Inside Supply Management Magazine
Managing the Coronavirus Outbreak’s Supply Chain Impact
The ramifications of the coronavirus outbreak on supply chains could last months, a Gartner expert says. And the longer the outbreak is prolonged, the greater the impact, says Koray Köse, senior director analyst at the Stamford, Connecticut-based global business research and advisory firm’s supply chain sourcing and procurement team. He is the lead author of Gartner’s recent Global Supply Chains Prepare for Impact From Coronavirus report.
Dwindling inventories, decreased exports from China and the need to find alternative sources are just some of the disruptions supply chains face — but until now, the impact has been minimal, Köse says. It will become more apparent as Chinese factory workers return to their jobs this week after the extended Chinese New Year break.
“The coronavirus outbreak coincided with Chinese New Year, and that’s good and bad,” he says. “It’s good because companies are always prepared for the Chinese New Year disruption — therefore, we haven’t seen much of an impact to the consumer yet.” But alternatively, as workers return, the virus is only likely to spread further, creating greater impact to companies and their customers, he says.
Short- to long-term recommendations, detailed in the report, can help organizations mitigate the impact.
Short term. “If you haven’t already, make sure you understand your full exposure before you act,” Köse says. Organizations must assemble a cross-functional crisis-management team with stakeholders from such areas as engineering, manufacturing, procurement, supply chain and logistics, and assess the situation, he says. “Work with your suppliers and demand team to determine how you are impacted and where your supply is coming from, including second-tier and lower-tier suppliers,” Köse says. “Then, move and build up inventory outside of the impacted area — but within the reach for your manufacturing and utilization. Do that now.”
Mid-term. In the next 30 days to three months, as the crisis unfolds, continue the short-term strategy while analyzing other factors affecting business continuity and mitigating them. “It’s a dynamic process,” Köse says. “You also need to look into enhancing your supply chain resilience, your risk appetite and risk management framework … and diversifying your dependencies and resources."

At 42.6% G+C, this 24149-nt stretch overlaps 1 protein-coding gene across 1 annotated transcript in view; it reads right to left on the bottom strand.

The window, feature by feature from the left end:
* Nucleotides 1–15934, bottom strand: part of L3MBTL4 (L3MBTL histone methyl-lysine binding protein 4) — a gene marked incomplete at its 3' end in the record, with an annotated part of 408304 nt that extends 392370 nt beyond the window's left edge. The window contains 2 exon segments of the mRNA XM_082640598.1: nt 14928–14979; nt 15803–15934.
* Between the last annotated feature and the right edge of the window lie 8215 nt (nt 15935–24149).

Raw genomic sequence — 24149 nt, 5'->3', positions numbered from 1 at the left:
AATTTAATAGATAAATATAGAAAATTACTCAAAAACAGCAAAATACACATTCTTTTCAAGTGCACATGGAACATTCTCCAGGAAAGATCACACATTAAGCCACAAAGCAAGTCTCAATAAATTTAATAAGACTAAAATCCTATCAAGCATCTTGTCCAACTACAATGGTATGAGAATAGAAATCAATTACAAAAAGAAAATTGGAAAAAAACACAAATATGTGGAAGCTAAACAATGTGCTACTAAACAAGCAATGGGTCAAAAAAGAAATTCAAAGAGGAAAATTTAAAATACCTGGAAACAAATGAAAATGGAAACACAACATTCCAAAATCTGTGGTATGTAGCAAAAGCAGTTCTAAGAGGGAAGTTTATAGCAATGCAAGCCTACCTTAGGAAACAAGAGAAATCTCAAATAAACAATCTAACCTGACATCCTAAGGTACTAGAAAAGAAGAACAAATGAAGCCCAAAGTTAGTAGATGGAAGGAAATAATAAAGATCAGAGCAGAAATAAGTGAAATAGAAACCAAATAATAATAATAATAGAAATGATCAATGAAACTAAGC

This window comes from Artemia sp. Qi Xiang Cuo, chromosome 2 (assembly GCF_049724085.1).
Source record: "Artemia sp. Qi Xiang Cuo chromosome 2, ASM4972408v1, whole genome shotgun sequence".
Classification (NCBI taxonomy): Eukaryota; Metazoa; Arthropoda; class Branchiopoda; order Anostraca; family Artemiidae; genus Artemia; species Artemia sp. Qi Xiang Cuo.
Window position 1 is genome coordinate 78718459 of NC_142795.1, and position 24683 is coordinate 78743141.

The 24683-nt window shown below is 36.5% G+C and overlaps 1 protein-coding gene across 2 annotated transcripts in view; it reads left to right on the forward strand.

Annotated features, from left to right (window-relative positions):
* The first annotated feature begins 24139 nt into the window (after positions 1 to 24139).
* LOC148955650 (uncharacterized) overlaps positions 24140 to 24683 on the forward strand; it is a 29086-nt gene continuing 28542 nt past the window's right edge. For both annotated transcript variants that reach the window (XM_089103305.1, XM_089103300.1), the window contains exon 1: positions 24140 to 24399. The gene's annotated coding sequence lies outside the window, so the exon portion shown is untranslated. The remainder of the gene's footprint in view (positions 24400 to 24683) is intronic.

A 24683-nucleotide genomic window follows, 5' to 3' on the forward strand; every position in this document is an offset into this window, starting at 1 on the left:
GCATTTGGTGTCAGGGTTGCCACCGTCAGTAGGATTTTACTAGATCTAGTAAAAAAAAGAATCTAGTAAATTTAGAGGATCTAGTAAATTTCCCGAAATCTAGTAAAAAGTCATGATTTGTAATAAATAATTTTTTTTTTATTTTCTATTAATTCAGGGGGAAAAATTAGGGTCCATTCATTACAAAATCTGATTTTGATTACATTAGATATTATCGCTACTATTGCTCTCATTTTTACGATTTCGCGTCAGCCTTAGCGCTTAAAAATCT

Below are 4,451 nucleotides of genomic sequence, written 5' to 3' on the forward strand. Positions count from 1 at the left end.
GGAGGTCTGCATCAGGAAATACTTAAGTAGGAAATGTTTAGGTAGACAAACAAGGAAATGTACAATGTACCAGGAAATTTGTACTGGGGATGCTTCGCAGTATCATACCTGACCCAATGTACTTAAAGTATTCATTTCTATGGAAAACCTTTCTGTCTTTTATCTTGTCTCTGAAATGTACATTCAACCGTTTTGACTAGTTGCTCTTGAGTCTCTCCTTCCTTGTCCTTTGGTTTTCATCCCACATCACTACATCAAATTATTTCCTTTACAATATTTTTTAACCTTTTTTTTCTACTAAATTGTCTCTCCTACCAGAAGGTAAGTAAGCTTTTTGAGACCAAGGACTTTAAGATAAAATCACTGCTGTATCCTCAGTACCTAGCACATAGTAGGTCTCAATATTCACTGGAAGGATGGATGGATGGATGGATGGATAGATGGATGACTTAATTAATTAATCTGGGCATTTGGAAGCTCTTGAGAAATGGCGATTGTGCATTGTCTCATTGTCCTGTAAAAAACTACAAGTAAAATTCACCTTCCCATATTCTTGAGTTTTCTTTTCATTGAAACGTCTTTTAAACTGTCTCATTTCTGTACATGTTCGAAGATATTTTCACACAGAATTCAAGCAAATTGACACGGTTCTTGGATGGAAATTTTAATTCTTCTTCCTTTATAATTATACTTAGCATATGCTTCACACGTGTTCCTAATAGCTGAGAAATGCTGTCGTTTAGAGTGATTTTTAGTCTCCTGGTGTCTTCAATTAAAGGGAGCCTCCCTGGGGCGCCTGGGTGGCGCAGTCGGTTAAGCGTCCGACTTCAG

Long term. Organizations need to execute on their mid-term plan while “building up a dynamic risk-management framework, in which you set up a risk management awareness and action plan relating to situations such as force majeure,” Köse says. It’s not just “response, recovery and restore” — it’s determining preventive actions, he says.
Most importantly, he notes, organizations should set up a risk-appetite statement that (1) aligns with their business strategy and (2) is cascaded into key risk indicators, which will help them measure their exposure.
For supply management organizations, the coronavirus crisis should be “a wake-up call” that they need to set up a dynamic risk-management plan to handle impacts to their supply chains from such events, Köse says.
Crises like the coronavirus outbreak are going to continue to happen, he notes: “Our research shows that 89 percent of companies had a significant risk event in the last five years, and only 11 percent of all companies have a functional risk-appetite statement.” And few have defined their risk appetite statements to the extent that they are broken down by functional abilities and day-to-day tasks — and the key risk indicators associated with those, he says.
“It’s hard to comprehend how performance-driven, cost-cutting measures have been prioritized so much that (planning for) events like the coronavirus or the Japanese tsunami of 2011 gets overlooked,” Köse says. Companies tend to forget the crisis-management journey — or that the crisis management belongs to dynamic risk management, he says. All too often, organizations have a reactive, “recover and restore” mentality.
Dynamic risk management can enable organizations prevent the same impacts to their supply chains from reoccurring when a significant event happens, he says. What’s more, they’ll be able meet the needs of their customers before the competition does.